A senior Taliban commander in Pakistan is believed to have been killed by a drone strike launched by the United States, the first such operation since President Barack Obama announced tighter regulations on their use.
Two missiles were reportedly fired from the unmanned craft, hitting a house in a village near Miran Shah in North Waziristan, in an operation that will further complicate the debate over drones and present an immediate challenge for Pakistan’s prime minister elect, Nawaz Sharif, whose party campaigned against the programme in elections earlier this month.
Pakistani intelligence officials told Reuters that up to seven people were killed, among them Wali-ur-Rehman, the man considered to be No 2 in the Pakistan Taliban’s hierachy. However, there was no immediate independent verification of the claim and the Taliban denied Rehman was dead.
US drone strikes – which usually target al-Qa’ida and Taliban fighters involved in attacks on Western troops in Afghanistan – are deeply controversial in Pakistan. A foreign ministry spokesman condemned the operation but analysts said the fact that the Americans had targeted the Pakistan Taliban, which has largely attacked targets inside Pakistan, could suggest co-operation with the Pakistani military.
While many Pakistanis are concerned about the civilians killed, there is also anger that the drones represent an affront to Pakistan’s sovereignty.
During his election campaign, Mr Sharif, who is due to be sworn in next week, said he was opposed to their use and would withdraw from the US’s so-called War on Terror. “Drones indeed are challenging our sovereignty. Of course, we have taken this matter up very seriously,” he told reporters, shortly after his election victory.
If confirmed, the death of Rehman would be a blow to the Taliban. The US has a $5m bounty out on Rehman, who Washington has accused of involvement in the 2009 suicide attack on a US base in Afghanistan that killed seven Americans working for the CIA.
White House spokesman Jay Carney said Rehman’s death would deprive the militant group of its chief military strategist involved in “horrific attacks” against both Americans in Afghanistan and Pakistani civilians and soldiers.
The strike was the first since Mr Obama delivered a speech last week in which he said that tighter regulations would be imposed on use of drones in places such as Pakistan and Yemen. It is likely that control of their use will switch from the CIA to the Pentagon, though critics point out that most details about the operation of drones remain classified.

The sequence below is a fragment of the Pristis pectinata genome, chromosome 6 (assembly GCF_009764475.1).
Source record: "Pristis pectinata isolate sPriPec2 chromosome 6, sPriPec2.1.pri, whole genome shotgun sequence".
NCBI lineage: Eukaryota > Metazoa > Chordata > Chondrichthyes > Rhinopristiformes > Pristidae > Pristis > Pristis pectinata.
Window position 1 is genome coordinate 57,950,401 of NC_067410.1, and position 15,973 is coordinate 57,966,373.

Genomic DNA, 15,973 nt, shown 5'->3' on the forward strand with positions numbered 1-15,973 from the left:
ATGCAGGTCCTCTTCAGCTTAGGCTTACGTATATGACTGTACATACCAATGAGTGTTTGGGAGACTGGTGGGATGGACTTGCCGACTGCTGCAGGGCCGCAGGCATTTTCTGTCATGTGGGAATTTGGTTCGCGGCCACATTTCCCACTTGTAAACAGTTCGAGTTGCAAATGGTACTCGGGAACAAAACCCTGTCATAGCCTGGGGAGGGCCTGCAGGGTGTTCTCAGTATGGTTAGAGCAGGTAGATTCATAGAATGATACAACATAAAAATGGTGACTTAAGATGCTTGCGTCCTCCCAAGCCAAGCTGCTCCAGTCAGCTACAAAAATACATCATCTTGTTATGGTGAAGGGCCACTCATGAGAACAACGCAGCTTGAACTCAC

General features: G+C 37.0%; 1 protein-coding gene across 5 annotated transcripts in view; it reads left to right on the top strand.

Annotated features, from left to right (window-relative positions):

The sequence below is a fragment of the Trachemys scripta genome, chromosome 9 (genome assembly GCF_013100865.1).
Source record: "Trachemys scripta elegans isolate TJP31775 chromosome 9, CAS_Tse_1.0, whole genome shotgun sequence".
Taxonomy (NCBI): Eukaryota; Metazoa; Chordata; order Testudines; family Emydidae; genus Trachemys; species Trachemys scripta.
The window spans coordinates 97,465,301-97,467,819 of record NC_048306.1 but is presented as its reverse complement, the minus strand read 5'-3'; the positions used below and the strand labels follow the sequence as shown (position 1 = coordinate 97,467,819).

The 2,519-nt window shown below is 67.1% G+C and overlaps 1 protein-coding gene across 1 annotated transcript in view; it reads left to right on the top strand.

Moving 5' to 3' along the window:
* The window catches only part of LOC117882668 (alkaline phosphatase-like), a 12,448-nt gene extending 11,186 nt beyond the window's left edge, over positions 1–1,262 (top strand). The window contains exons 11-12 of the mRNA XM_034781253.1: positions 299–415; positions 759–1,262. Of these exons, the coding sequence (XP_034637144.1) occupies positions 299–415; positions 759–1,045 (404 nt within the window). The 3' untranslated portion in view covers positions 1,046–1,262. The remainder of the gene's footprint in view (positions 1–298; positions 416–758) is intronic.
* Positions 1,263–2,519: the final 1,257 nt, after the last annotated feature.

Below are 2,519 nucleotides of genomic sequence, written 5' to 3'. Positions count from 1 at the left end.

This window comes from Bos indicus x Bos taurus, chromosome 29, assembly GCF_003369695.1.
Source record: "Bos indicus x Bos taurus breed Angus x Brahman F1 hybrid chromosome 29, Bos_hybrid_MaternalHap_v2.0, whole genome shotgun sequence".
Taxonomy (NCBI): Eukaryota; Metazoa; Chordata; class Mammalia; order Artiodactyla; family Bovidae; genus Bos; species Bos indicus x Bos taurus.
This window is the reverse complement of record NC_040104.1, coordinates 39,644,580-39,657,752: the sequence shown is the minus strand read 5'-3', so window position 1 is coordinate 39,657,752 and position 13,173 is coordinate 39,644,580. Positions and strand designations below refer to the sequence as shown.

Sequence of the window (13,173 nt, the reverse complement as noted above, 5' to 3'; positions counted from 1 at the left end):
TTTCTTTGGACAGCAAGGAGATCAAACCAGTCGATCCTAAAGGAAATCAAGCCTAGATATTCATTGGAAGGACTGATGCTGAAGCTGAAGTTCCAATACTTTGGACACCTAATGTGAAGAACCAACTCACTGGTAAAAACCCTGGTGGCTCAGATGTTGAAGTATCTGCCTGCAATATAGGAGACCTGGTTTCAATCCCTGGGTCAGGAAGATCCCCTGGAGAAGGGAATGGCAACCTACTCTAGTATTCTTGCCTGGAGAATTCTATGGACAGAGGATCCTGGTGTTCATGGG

“As our fight enters a new phase, America’s legitimate claim of self-defence cannot be the end of the discussion,” Mr Obama had said. “To say a military tactic is legal, or even effective, is not to say it is wise or moral in every instance. For the same human progress that gives us the technology to strike half a world away also demands the discipline to constrain that power, or risk abusing it.”
Mr Sharif’s position on drones may be more nuanced than his campaign slogans suggested. Senior members of his party have said what they really want is control over their targeting.
If it is confirmed that Rehman, the deputy to the Taliban’s commander Hakimullah Mehsud, or another senior Taliban figure was killed this morning, it will strengthen the hand of those who support use of drones.
“I think Mr Sharif will be caught in a dilemma. The target that the Americans have chosen could not have been better for Pakistan,” said retired general Talat Masood, an Islamabad-based analyst.
“At the political level it may raise some questions, but he must have known after President Obama’s speech that strikes would continue.”
Mr Masood said the decision to target a Pakistani Taliban fighter “could” indicate the co-operation of the Pakistani military, but he added: “The level of co-operation between the intelligence agencies is not always clear.”
There have been 355 drone strikes since 2004, according to the US–based New America Foundation. At least 3,336 people have been killed.
Earlier this month, a court in Peshawar declared the strikes were illegal and asked the government to move a resolution against their use in the United Nations.
The court made its announcement in relation to a legal petition filed last year by the Foundation for Fundamental Rights, a legal charity based in Islamabad. It was acting on behalf of the families of up to 50 people killed when missiles stuck a tribal gathering, or jirga, in March 2011.
Wali-ur-Rehman, had been a known Taliban leader since 2005 but was only added to Washington’s list of so-called “Specially Designated Global Terrorists” in 2010, along with the top commander, Hakimullah Mehsud.
Rehman was once a spokesman for Pakistan Taliban leader Baitullah Mehsud, from the Mehsud tribe, who was killed by a drone missile strike in 2009. After that, Rehman was in line to lead the organisation but was passed over.
The man regarded as the “No 2” in the Taliban in Pakistan was reported to have died in drone strikes on at least two occasions prior to this morning’s strike.